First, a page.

Home Mail Articles Stats/current Supplements Subscriptions Links
This article appeared in Left Business Observer #65, August 1994. It was written by Doug Henwood, editor and publisher. It retains its copyright and may not be reprinted or redistributed in any form - print, electronic, facsimile, anything - without the permission of LBO.
It's known to virtually everyone but Phil Gramm and Wall Street Journal editorialists that the middle income ranks have been thinning in the U.S. for well over a decade, to swell the extremes of rich and poor. But this picture is just an average, and as is often the case with averages, there's lots of action hidden under its surface.
In a soundbite, men have been doing the hollowing out, while women have been filling in. The charts at the center of this page, which are based on data presented in an article by Paul Ryscavage in the July 1994 Monthly Labor Review (published by the U.S. Bureau of Labor Statistics [BLS]), clearly show two contradictory trends. Between 1979 and 1992, the share of men earning middle-level wages defined in the chart caption fell from 53% to 45%, while the share of women falling into the same group rose from 27% to 38%. While men were leaving the middle, they filled the two extremes. The share of women earning the lowest pay stayed flat, however, while the next-lowest category shrank, and the middle and upper two ranks expanded. In other words, for men, the experience was one of polarization; for women, upscaling.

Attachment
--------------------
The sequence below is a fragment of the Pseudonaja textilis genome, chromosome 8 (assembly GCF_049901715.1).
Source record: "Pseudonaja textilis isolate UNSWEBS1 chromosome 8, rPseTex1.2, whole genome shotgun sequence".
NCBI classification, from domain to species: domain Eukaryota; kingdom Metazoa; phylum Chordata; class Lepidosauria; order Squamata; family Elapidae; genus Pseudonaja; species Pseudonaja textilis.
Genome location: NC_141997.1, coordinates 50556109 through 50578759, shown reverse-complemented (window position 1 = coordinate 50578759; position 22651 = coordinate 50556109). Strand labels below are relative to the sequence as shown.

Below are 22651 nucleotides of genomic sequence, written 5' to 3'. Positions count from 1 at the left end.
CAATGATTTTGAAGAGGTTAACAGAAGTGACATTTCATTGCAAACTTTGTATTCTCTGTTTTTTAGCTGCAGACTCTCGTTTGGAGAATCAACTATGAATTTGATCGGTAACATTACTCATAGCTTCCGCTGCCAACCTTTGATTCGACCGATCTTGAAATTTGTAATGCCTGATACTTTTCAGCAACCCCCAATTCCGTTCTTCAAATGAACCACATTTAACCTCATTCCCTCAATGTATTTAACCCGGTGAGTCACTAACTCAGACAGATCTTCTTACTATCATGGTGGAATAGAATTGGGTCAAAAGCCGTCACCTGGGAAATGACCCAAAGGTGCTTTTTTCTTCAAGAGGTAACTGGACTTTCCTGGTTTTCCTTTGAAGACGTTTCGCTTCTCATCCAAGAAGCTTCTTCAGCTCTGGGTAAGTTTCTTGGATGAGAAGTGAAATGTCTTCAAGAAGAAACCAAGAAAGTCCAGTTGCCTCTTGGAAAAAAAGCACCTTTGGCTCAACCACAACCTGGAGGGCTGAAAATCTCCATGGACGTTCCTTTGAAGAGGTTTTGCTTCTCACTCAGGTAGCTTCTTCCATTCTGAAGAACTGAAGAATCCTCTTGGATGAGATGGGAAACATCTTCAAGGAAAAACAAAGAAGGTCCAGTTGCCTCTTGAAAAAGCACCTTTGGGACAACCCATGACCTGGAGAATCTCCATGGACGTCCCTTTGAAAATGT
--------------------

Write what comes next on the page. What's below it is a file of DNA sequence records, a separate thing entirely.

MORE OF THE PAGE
Ryscavage's article features the changes between 1979 and 1989, because both years were late in business cycle expansions, just before the onset of a slump, while 1992 data reflects the 199091 recession. This is the scholarly thing to do. Journalism, however, demands maximum up-to-dateness, which is why the 1992 figures are shown here. In deference to scholarly precision, it should be said that the recession had little impact on the distribution of male earnings, while the upscaling continued among women.
Several other stories lurk behind the gender averages. The hardest-hit group of all and here Ryscavage's figures cover only 1979 to 1989 was men in their 20s with a high school education or less; in 1979, 44% of them were middle earners, but 10 years later, only 28% of men in their 20s were. Women in their 20s with college or more, however, went from 38% middle-earners in 1979 to 53% in 1989. Older men (aged 3054) with high school educations saw a general downscaling over the decade, while women saw a general upscaling (except that the share earning the lowest pay rose). For older men with college or more, polarization was the rule, but for women, upward mobility was.
One of the major reasons for these gender disparities is that women's wages have been rising steadily since 1980, while men's wages peaked in the early 1970s, and have been trending raggedly downward ever since (see chart). This trend holds across all educational categories.
Sectoral differences account for a great deal of the gender
differences in wage growth. Between 1979 and 1989, men lost 339,000